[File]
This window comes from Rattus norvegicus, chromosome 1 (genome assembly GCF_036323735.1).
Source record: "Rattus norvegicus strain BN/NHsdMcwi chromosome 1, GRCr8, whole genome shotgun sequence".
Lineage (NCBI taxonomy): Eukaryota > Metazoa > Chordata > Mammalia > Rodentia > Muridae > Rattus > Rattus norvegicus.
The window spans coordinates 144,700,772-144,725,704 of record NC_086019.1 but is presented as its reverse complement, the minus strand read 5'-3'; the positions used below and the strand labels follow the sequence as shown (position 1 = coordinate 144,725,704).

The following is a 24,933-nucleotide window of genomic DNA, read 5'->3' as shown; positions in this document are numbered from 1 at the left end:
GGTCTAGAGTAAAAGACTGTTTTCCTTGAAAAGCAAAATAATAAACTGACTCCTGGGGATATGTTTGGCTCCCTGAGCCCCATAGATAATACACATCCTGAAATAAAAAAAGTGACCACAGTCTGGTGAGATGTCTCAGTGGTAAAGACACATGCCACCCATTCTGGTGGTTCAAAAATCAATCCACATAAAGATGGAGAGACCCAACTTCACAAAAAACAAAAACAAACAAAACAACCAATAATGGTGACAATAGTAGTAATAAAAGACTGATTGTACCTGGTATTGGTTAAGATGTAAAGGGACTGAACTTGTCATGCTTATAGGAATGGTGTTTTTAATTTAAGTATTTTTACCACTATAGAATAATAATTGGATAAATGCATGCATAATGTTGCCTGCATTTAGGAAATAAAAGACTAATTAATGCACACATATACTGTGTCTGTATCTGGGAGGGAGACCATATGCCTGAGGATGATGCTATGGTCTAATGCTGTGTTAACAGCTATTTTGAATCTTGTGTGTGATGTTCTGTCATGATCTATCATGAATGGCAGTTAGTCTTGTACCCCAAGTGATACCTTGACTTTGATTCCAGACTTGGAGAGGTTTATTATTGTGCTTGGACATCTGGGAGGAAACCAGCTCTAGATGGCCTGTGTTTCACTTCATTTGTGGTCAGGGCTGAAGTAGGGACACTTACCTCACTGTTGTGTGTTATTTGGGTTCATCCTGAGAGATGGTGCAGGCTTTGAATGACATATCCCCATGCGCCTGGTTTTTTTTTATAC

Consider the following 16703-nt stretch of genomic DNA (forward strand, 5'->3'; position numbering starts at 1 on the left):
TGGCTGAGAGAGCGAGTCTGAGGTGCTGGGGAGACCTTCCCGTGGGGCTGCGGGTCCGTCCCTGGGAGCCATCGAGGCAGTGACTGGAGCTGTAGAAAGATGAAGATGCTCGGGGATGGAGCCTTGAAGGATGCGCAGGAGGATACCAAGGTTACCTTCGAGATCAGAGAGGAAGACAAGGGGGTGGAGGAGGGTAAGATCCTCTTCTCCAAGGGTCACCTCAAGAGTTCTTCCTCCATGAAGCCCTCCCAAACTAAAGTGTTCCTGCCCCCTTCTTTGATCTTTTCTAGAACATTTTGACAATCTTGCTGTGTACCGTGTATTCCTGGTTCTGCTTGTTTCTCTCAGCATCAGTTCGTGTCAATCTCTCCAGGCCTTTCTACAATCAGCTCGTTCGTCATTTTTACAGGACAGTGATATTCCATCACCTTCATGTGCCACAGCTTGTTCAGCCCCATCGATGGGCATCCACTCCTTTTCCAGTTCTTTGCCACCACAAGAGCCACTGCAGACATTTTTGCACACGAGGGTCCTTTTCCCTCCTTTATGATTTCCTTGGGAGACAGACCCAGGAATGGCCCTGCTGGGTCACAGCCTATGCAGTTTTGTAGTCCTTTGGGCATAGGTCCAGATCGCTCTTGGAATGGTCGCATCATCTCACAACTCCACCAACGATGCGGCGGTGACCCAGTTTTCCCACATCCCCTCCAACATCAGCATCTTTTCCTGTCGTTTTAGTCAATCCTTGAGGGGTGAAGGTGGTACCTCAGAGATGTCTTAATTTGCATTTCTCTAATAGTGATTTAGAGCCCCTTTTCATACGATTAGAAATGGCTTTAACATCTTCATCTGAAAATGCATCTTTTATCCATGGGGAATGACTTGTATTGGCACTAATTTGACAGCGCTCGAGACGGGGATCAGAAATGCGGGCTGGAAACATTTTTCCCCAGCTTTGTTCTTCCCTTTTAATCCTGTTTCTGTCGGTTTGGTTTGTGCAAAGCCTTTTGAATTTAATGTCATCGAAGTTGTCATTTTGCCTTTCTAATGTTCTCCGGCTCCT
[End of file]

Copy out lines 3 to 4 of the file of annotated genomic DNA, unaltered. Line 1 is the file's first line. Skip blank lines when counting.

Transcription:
Lineage (NCBI taxonomy): Eukaryota > Metazoa > Chordata > Mammalia > Rodentia > Muridae > Rattus > Rattus norvegicus.
The window spans coordinates 144,700,772-144,725,704 of record NC_086019.1 but is presented as its reverse complement, the minus strand read 5'-3'; the positions used below and the strand labels follow the sequence as shown (position 1 = coordinate 144,725,704).